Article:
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The Good Side of Pain #4

We will not always have the answers to the pain that we suffer or the struggles that we are forced to go through. In fact, when we are in the midst of hardship there are no answers that can comfort us or make diminish the pain that we feel. It is in the middle of suffering that we need to have faith. So how can we have faith in the midst of pain? We look to the Cross of Christ.

The Cross needs to be at the very center of our discussion of pain and suffering. The Cross is the greatest symbol of pain that we can have. It is because of the cross that we can know that even in the midst of the greatest tragedy of our lives, God is still there, loving and caring for us. The Cross symbolizes that even God experiences pain.

I am not talking about the pain Jesus suffered when he was crucified. Don’t get me wrong, that was real and immense pain that Christ experienced for us. No, the pain I am talking about is the pain the whole Trinity experienced because of the Cross, the pain God knowingly experienced in order to have a relationship with us.

When God decided to create people with free will He set Himself up for pain. God wanted creatures that would love Him. Love cannot be created, love has to be chosen, and so God created people with the ability to choose love. That also means that God created people who could choose to reject Him and to love themselves or something else. For God to be loved He had to take the chance of being hurt.

The cross symbolizes God’s effort to extend His love to people. The cross should remind us the cost God paid to create people who have the ability to choose accept His love or rejection Him. The cross also symbolizes the hurt God experienced when fellowship amongst Himself was interrupted. The Father, Son, and Spirit had always experienced fellowship. When Jesus died, taking on our sins that fellowship was interrupted, because of the sin Jesus bore He couldn’t have fellowship with God.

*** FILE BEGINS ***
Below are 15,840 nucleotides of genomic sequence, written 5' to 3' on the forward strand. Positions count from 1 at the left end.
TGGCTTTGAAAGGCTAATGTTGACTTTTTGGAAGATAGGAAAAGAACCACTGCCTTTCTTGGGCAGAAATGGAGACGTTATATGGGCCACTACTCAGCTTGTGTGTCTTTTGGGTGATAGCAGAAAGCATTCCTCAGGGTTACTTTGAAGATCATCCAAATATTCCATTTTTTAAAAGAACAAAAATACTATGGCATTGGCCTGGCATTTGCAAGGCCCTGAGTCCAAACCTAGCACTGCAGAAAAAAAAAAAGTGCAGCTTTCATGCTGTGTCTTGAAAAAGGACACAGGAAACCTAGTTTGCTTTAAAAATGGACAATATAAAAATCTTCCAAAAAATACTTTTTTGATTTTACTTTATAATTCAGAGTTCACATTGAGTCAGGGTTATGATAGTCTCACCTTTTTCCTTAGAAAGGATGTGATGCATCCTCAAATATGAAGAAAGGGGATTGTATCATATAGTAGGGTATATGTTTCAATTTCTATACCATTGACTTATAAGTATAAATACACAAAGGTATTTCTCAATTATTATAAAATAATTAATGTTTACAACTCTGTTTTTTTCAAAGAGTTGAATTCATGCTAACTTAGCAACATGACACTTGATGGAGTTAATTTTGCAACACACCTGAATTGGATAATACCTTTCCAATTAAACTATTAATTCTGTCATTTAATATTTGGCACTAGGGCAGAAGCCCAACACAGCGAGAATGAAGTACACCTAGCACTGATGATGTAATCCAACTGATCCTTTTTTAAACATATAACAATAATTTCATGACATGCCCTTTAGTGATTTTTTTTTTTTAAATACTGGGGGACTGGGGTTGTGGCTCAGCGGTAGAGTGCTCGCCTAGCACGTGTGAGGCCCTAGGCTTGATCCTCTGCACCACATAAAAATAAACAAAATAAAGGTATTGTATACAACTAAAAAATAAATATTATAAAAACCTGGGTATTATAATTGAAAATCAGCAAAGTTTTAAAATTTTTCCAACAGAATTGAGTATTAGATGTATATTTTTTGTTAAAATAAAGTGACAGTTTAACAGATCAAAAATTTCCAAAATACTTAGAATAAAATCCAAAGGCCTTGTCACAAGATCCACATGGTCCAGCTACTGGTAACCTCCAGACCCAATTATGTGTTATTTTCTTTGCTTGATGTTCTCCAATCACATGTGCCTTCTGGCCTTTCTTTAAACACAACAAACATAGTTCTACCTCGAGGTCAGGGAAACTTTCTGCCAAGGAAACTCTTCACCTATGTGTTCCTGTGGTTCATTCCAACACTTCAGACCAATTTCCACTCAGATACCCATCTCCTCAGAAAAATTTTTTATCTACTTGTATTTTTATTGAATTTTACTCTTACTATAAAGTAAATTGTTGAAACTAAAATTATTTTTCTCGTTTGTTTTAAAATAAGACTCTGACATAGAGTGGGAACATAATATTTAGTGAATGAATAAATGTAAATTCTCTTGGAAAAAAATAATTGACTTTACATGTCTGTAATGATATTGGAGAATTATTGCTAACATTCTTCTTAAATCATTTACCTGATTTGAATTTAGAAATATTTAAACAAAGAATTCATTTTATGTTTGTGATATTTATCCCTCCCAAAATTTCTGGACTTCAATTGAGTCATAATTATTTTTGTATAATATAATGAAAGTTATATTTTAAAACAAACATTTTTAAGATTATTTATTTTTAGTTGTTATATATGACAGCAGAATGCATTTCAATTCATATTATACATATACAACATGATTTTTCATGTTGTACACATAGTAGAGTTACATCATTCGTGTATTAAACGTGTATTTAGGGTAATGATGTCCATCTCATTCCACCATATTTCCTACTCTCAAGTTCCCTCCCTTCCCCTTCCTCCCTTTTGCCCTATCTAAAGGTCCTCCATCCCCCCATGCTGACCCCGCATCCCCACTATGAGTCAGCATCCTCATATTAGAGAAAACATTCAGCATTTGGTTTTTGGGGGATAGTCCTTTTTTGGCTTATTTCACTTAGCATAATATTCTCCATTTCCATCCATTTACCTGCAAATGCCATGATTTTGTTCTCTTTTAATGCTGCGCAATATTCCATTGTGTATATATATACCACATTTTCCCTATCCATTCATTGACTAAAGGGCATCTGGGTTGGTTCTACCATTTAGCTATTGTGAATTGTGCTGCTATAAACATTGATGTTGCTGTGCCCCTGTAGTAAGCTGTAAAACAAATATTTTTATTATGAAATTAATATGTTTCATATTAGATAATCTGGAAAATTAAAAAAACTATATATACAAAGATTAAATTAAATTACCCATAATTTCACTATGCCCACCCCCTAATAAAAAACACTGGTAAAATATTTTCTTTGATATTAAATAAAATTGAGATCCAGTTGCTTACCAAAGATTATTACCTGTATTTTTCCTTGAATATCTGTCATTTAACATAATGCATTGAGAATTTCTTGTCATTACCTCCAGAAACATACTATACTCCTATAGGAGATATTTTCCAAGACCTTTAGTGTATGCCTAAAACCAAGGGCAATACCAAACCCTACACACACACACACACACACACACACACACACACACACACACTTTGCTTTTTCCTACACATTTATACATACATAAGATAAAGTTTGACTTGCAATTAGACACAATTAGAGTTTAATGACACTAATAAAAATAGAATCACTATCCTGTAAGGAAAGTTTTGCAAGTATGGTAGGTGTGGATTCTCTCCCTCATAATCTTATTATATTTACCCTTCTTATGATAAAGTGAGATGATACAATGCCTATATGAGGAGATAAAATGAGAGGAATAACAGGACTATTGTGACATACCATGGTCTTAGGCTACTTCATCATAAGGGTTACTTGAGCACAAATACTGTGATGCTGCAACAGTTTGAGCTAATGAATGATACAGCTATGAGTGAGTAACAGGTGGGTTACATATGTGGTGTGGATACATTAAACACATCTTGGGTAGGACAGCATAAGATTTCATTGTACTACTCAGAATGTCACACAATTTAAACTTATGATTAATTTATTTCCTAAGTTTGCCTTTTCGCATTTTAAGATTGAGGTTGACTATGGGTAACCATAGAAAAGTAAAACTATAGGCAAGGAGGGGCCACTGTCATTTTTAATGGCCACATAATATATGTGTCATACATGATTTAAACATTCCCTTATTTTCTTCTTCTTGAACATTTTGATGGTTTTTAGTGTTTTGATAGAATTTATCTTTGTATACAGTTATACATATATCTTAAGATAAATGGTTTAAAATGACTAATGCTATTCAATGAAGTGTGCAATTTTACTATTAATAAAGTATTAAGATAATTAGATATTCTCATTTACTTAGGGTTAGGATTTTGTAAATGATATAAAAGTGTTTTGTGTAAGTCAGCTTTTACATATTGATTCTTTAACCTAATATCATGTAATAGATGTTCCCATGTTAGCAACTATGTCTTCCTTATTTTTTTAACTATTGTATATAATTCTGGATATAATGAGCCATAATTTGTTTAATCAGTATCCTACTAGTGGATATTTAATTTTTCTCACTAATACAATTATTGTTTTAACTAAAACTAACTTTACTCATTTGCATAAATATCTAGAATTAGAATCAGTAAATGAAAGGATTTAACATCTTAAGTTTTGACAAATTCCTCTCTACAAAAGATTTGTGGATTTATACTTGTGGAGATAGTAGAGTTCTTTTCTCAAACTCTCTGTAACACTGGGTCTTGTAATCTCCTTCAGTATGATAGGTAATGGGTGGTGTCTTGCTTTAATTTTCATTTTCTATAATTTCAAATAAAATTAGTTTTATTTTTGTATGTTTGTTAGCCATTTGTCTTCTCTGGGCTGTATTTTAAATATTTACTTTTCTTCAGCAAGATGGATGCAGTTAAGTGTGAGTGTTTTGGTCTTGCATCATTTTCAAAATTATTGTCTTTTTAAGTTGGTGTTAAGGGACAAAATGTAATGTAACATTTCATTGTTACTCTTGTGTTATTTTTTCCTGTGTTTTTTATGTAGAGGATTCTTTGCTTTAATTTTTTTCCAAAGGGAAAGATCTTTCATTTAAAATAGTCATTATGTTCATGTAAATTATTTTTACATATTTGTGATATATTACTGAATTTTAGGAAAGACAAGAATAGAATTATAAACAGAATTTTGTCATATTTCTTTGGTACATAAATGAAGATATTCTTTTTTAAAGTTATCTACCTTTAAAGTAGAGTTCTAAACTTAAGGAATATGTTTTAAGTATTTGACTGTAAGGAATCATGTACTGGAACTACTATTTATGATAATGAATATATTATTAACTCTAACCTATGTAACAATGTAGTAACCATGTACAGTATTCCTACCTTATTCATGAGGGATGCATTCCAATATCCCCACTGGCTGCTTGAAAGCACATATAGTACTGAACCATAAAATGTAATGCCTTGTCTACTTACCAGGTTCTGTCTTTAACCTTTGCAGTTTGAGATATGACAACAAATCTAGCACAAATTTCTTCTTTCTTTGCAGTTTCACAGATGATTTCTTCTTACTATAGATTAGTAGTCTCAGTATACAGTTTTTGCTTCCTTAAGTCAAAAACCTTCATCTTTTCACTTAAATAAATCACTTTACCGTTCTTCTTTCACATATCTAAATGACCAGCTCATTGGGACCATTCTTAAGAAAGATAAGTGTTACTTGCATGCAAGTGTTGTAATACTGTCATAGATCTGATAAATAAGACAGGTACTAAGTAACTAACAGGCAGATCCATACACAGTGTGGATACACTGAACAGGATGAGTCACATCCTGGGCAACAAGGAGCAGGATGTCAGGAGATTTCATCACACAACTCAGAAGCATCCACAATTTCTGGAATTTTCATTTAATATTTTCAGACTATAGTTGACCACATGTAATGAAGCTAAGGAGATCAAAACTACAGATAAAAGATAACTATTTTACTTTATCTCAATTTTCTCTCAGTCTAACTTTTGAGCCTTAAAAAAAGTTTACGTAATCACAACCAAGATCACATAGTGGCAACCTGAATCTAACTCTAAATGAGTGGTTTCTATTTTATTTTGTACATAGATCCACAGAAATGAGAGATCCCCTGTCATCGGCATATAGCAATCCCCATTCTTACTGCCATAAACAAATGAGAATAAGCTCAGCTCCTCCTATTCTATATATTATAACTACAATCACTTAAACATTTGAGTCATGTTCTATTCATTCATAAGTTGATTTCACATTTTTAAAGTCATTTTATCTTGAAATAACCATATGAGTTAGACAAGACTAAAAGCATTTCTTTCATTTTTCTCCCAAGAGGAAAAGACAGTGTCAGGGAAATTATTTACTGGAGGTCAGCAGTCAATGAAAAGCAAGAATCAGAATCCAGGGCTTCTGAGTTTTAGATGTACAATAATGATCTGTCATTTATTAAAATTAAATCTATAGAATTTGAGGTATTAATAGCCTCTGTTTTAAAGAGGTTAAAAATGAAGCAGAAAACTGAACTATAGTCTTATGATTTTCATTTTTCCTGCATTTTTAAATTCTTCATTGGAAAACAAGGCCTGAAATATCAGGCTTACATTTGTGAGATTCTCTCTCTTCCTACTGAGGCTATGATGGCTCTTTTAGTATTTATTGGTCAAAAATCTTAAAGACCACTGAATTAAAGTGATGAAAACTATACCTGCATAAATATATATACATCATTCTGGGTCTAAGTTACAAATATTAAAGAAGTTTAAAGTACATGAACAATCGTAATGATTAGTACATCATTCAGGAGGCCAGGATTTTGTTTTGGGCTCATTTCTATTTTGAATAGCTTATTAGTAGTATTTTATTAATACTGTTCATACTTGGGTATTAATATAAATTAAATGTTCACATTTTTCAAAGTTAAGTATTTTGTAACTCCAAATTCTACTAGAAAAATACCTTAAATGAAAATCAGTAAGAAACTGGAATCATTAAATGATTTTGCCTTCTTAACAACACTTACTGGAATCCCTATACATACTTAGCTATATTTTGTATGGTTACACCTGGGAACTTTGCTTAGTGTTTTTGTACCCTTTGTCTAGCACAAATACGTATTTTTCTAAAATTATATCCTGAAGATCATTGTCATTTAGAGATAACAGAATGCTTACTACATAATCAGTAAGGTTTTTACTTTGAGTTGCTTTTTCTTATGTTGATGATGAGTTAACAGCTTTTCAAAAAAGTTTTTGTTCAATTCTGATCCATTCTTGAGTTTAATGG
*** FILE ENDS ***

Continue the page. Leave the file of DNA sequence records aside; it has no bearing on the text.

Consider Matthew’s account of Jesus’ death:
At noon, darkness fell across the whole land until three o’clock. At about three o’clock, Jesus called out with a loud voice, “Eli, Eli,* lema sabachthani?” which means “My God, my God, why have you abandoned me?”*

Some of the bystanders misunderstood and thought he was calling for the prophet Elijah. One of them ran and filled a sponge with sour wine, holding it up to him on a reed stick so he could drink. But the rest said, “Wait! Let’s see whether Elijah comes to save him.”*

Then Jesus shouted out again, and he released his spirit. At that moment the curtain in the sanctuary of the Temple was torn in two, from top to bottom. The earth shook, rocks split apart, and tombs opened. The bodies of many godly men and women who had died were raised from the dead. They left the cemetery after Jesus’ resurrection, went into the holy city of Jerusalem, and appeared to many people.

The Roman officer* and the other soldiers at the crucifixion were terrified by the earthquake and all that had happened. They said, “This man truly was the Son of God!” (Matthew 27:45-54; NLT).

I believe this provides evidence that God was hurt when Jesus died. The death of Jesus was much more than Jesus dying physically. As the praise song Here I Am To Worship says; “I'll never know how much it cost to see my sin upon that cross.”

God has not insulated Himself from pain and suffering. He created us with the full knowledge of what it would cost Him, and He still chose to give us life. What this means is that God decided that pain was an acceptable cost for the relationship He wants us to experience with Him.


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